Chore Chart for Young Children

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Chore chart created for young children.

Objectives – To teach children responsibility and reward good behavior.

Materials:

  • Poster Board
  • Markers
  • Stickers

Big B is a very helpful kid. He always wants to be a part of whatever you are doing, so getting him to do chores has never really been difficult… although he has his days. This past summer I decided it was time to give him a little reward for all the work he does to help me. I decided the best way to do this was to create a chore chart. A lot of the chore charts that I ran across seemed too old for him. They had specific chores that needed to be done at specific times and didn’t leave a lot of room for special chores (like helping me with whatever I might be doing or things around the farm). So I got a poster board and wrote up a simple chore chart with boxes for him to fill with stickers. Once the spaces are filled he gets a small reward, a trip to the ice cream shop! I included the ice cream shop’s logo, so he has a visual reminder of the reward. Whenever he does a chore he gets a star for his chart. For us, all chores are the same. We do not give multiple stars for some tasks. Sometimes he will do chores and not ask for a star, and other times he will do chores (without me asking) specifically to get a star. I generally put a lot of boxes (30-35) so it takes him some time to get the reward… that way he isn’t going to get ice cream every week!

The possibilities are endless. You aren’t tied down to a timeline or to specific chores. You don’t have to do boxes either. Maybe the spaces can be in the shape of the reward.

Charts for young children

Chore Chart for Young Children

Big B’s Chores (Age 2-3)

  • Picking up his toys (inside and outside)
  • Helping empty dishwasher
  • Helping load the dishwasher
  • Gathering dirty clothes
  • Helping move along laundry or helping me put laundry on the line
  • Wiping down surfaces
  • Helping collect yard items for the compost (grass clippings, leaves, pine needles, etc)
  • Laying scratch for chickens, or giving them treats
  • Giving the animals water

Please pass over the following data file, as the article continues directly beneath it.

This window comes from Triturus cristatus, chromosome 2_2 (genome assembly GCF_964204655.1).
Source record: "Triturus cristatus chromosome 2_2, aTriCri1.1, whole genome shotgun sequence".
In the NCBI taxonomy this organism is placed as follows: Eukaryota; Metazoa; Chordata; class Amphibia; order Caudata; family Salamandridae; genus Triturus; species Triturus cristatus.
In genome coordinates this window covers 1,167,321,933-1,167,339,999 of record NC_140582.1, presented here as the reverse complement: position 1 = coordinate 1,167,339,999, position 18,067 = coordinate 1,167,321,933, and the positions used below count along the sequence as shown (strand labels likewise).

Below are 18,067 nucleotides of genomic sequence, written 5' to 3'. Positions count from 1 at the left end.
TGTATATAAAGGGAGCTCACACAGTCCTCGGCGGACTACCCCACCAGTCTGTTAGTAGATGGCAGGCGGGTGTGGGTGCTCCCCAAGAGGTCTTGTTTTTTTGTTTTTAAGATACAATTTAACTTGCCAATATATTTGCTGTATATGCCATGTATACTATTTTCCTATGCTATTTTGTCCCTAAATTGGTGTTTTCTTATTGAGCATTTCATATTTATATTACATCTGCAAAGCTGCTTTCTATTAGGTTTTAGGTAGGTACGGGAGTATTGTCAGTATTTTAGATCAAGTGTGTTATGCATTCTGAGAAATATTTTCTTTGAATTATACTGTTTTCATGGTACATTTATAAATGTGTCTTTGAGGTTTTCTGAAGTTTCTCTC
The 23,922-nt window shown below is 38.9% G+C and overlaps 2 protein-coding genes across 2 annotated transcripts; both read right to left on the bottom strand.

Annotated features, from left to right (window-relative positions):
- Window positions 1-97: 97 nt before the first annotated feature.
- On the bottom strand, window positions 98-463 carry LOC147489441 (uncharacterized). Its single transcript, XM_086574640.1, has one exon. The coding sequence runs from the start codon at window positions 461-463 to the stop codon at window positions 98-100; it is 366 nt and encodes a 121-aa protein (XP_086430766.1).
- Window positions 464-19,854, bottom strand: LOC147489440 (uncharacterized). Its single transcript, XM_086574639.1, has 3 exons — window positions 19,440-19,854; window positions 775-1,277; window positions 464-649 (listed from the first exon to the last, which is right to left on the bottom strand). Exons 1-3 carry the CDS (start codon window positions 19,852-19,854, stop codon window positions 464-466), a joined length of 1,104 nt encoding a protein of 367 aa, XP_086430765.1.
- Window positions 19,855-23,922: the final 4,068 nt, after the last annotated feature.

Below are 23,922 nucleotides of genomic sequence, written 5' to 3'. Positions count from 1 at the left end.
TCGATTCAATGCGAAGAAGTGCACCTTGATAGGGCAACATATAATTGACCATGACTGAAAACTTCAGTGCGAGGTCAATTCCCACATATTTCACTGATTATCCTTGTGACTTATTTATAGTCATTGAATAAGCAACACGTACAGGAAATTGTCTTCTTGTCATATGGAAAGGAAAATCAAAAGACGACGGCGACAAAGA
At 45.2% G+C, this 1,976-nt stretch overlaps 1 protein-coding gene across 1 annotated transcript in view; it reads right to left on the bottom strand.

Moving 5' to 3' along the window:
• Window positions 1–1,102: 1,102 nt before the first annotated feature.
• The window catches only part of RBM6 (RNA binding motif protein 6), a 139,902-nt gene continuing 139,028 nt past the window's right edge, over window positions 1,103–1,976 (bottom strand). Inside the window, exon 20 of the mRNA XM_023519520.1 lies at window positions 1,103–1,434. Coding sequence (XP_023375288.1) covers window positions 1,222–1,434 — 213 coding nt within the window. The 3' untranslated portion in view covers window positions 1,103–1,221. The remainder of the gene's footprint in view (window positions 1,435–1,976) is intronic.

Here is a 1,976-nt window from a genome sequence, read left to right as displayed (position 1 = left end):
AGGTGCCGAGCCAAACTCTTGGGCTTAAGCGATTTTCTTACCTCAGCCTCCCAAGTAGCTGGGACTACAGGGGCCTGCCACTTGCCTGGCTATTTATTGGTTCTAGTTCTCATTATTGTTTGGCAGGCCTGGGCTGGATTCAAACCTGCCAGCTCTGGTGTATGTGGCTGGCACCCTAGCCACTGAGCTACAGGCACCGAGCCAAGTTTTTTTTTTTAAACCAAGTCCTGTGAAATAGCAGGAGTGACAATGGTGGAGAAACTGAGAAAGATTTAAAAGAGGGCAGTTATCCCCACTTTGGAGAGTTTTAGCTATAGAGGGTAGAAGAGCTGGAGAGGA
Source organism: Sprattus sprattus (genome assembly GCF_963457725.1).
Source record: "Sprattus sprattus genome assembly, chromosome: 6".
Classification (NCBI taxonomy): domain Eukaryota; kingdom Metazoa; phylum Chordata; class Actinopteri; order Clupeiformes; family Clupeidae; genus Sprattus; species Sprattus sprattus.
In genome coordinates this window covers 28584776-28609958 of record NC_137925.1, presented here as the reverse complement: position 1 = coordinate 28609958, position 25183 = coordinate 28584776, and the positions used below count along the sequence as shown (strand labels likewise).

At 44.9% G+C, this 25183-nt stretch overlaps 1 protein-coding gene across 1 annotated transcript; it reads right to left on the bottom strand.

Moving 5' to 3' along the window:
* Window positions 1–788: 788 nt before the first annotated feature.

This may seem like a lot for a 2-3 year old, but he doesn’t do all of them each day, or even each week. That is why it is great to have a chore chart that doesn’t have a lot of restraints.

 

6 comments on “Chore Chart for Young Children

  1. Sarah Scherrer on said:

    Great idea! It’s been a while since I’ve made one, but for a time our toddler’s job was to collect the dirty socks that didn’t find their own way to the laundry hamper.

  2. Nicole on said:

    Hi!
    I love your chart idea – the scattering of the boxes could be tons of fun but I have a stubborn four year-old. (5 in January) She gets to where she doesn’t want to do the cleaning up and we have tried offering rewards. For example, she will reply to our offer of choosing a toy (as a special treat), “I don’t want any more toys. Can we just donate the toys in my room to someone? I don’t want to clean them up.”

    Ideas? I’ll try anything!

    • Crystal on said:

      LOL! That’s too funny! I have a few suggestions… Maybe try having her “special treat” be something other than a toy. Maybe a trip to the ice cream shop or to an activity like putt putt, Chuck E Cheese (do those still exist?), roller or ice skating, a movie or some other kid friendly activity that you have in your town. It could also be dinner out to the restaurant of her choice. Big B wouldn’t respond well to the special treat being a toy either but he LOVES to go get ice cream because it doesn’t happen often.

      Also, have you considered packing up some of her toys? If she has a lot in her room and it tends to get really messy it might overwhelm her to the point that she doesn’t want to clean it up. I know I always have a harder time getting Big B to clean the room when it gets really messy. Big B has a ton of toys, many that he doesn’t play with, but in search of the toy that he does want all of the toys somehow find their way onto the floor and then we have a huge mess. I’m considering packing a lot of stuff up right now as well.

      Back when I was working outside of the home Big B’s babysitter had this practice of rotating her toys. She would only have a handful of toys out at a time and the rest would be packed away. Every week she would trade out the toys so the children did not get bored of the toys that were out and less toys out equals less mess. Less mess equals an easier clean up.

      I hope that helps! Good Luck. Big B loves his chore chart. I hope you can make it work for your little one.

  3. Ashley J on said:

    I love this. I have been thinking of what I would do when my son gets older, and this is perfect for the “now”. He just turned 2 and is sometimes very helpful. Our icecream place is an Orange Leaf, which he loves.

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